English language Uncategorized

An extended meaning?

Q: I’m not much of a stickler. I believe that language is (and should be) a bottom-up rather than a top-down thing. But I’m bothered by a malapropism that I hear all the time: the use of “to the extent that” to mean “to the effect that,” as in “He said something to the extent that he did not accept her point of view.” Do you agree?

A: Yes, I’m with you. It’s definitely incorrect to use “to the extent that” in place of “to the effect that.” But this may not precisely be a malapropism, which is mixing up two similar-sounding words with an unintentionally comic result.

An example of a malapropism (from The Sopranos) is saying someone is “prostate with grief” instead of “prostrate with grief.” For more on malapropisms, check out my Jan. 2, 2007, blog item.

The noun “extent” dates back to the late 13th century. For the first few hundred years, according to the Oxford English Dictionary, it referred to the value of land, taxes on that land, rent from it, or the seizure of land to pay debts.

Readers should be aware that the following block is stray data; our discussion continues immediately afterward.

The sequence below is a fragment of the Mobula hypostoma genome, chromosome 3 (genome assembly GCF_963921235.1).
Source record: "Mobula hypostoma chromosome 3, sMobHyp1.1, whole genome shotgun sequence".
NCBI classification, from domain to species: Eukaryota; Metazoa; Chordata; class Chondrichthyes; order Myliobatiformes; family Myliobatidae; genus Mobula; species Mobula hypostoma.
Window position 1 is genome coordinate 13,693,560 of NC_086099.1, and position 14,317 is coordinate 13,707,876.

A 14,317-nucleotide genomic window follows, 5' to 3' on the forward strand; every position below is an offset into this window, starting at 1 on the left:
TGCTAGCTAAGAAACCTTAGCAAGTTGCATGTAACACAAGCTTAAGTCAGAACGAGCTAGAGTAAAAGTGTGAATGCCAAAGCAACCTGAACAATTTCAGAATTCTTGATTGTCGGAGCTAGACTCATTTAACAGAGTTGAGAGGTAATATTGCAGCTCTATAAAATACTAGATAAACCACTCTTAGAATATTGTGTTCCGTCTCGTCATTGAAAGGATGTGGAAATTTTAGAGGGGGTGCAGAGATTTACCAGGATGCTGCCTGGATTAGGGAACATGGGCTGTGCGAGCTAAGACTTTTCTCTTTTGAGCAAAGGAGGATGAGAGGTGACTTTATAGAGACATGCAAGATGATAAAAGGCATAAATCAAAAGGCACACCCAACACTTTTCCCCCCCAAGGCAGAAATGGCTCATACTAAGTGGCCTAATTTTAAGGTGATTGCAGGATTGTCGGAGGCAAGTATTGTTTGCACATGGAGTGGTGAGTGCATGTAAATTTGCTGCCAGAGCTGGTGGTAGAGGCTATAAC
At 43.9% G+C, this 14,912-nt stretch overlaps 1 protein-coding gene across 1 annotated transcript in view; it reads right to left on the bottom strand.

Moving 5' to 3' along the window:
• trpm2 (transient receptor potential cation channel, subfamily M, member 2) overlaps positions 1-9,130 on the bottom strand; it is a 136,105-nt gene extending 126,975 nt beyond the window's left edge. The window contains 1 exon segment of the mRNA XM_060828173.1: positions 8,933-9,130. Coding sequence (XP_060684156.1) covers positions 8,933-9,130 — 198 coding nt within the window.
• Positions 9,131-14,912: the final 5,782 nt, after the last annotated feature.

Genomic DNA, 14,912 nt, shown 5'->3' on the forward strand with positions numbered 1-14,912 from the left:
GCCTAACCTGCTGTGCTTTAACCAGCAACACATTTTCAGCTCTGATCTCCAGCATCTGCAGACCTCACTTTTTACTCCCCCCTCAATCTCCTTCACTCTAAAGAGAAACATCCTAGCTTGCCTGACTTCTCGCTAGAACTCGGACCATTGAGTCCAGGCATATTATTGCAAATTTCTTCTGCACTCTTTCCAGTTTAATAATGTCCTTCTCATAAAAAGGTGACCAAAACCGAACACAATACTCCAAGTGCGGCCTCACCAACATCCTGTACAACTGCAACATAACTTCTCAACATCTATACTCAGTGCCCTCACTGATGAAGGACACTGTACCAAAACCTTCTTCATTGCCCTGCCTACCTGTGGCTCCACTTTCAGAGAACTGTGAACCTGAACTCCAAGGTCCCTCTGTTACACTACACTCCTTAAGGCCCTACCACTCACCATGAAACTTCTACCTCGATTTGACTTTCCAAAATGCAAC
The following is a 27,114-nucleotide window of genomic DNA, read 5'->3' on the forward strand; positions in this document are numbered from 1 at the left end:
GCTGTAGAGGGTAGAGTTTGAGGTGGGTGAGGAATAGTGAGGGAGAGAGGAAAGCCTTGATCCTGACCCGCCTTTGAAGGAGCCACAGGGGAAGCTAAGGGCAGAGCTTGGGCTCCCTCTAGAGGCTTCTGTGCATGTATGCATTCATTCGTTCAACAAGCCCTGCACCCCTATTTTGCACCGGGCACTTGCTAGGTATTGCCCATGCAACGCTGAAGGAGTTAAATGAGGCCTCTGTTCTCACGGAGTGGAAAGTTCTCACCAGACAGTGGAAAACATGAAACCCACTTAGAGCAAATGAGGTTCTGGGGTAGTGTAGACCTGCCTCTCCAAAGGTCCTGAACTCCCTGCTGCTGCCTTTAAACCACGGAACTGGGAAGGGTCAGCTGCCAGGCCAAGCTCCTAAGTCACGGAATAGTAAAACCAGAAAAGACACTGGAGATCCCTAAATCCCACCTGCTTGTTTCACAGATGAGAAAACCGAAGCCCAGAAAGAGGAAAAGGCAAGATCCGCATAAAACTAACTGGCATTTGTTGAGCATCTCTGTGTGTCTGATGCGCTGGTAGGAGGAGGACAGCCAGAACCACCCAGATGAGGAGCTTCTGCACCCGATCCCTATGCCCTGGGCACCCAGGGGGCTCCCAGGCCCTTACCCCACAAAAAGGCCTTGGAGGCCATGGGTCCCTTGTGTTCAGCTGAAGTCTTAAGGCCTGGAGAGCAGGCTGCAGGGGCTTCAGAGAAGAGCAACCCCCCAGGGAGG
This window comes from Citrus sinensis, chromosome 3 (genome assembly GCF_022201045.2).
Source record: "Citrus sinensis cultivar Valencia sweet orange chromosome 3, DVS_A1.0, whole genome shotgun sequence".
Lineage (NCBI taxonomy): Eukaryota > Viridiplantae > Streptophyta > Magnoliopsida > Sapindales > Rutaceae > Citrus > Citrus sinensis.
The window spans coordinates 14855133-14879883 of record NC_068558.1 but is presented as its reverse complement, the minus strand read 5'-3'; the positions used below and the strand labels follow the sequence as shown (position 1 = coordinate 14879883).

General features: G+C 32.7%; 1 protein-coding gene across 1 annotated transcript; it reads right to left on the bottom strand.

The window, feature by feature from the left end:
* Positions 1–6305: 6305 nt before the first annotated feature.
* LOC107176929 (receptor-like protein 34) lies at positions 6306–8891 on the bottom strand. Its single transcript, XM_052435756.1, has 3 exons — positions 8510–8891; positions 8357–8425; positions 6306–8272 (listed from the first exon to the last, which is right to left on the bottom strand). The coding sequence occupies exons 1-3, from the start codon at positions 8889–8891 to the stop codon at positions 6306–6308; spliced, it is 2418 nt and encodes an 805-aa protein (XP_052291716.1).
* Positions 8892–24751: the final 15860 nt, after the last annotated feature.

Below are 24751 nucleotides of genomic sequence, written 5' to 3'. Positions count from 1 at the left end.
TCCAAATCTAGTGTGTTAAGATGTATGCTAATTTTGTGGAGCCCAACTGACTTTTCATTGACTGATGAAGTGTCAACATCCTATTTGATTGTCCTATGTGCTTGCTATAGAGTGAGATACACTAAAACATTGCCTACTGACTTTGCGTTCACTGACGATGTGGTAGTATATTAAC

Here’s an example from Shakespeare’s As You Like It (1600) in which Duke Frederick uses the word “extent” for the seizure of land:

More villain thou. Well, push him out of doors;
And let my officers of such a nature
Make an extent upon his house and lands.
Do this expediently and turn him going.

By the 16th century, though, we find the word also being used to mean the degree to which something happens, exists, occupies space, or is understood, according to various citations in the OED.

Here’s an example from a 1533 medical book: “An appetite to eate or drynke mylke, to the extent that it shal not arise or abraied in the stomake.”

The expression “to the effect that” has been used since the late 14th century to refer to a result or purpose or meaning.

In The Canterbury Tales, for example, Chaucer writes: “Wherfore I pray yow, lat mercy been in youre herte, to th’ effect and entente that God almighty have mercy on yow in his laste juggement.”

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